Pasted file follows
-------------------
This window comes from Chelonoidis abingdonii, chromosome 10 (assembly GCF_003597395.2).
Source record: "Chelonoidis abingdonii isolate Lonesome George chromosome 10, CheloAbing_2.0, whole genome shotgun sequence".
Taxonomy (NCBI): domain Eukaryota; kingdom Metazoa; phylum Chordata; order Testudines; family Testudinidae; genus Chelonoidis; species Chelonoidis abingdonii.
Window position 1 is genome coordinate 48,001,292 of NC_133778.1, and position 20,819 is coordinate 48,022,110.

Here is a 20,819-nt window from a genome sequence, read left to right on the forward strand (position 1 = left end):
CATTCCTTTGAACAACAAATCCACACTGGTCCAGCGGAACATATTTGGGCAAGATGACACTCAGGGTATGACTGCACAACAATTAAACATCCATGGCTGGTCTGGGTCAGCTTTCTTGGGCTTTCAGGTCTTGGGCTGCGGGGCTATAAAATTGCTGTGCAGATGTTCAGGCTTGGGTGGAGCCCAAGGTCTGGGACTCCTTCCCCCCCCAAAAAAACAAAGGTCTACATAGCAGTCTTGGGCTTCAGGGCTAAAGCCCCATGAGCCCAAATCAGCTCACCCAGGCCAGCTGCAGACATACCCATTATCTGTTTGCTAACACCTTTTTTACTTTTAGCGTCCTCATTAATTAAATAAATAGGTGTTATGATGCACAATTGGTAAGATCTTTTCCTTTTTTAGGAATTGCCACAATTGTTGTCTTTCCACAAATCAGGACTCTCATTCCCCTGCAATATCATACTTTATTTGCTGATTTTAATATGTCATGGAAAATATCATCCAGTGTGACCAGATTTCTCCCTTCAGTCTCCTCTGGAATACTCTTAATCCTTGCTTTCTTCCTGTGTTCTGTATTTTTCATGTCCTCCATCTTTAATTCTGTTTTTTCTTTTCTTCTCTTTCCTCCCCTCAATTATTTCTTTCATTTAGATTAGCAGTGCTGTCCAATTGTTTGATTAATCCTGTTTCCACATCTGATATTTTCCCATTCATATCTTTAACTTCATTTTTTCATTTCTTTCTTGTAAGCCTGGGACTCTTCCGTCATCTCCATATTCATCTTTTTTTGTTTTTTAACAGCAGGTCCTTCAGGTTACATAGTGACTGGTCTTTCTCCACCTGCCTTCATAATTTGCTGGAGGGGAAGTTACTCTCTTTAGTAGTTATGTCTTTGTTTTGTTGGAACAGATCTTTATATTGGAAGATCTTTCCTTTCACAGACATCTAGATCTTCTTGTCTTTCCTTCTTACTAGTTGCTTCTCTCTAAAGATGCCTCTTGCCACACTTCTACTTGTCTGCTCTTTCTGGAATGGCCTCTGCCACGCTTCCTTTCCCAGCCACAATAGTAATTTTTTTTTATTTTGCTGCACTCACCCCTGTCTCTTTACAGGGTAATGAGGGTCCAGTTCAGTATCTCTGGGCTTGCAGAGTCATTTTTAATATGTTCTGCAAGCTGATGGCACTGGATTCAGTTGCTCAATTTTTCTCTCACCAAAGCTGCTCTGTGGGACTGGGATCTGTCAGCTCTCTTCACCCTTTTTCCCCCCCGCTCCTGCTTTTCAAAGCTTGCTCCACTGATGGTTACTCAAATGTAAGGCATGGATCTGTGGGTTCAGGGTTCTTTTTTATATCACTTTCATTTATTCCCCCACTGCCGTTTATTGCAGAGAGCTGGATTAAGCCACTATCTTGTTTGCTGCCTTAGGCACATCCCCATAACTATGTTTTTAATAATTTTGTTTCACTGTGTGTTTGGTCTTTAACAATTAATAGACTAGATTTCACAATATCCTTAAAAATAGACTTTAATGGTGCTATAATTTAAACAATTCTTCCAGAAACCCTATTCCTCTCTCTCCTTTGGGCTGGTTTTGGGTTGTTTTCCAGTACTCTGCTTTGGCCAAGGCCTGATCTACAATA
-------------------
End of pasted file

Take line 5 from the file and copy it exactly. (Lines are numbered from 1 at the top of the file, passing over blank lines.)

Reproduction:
Here is a 20,819-nt window from a genome sequence, read left to right on the forward strand (position 1 = left end):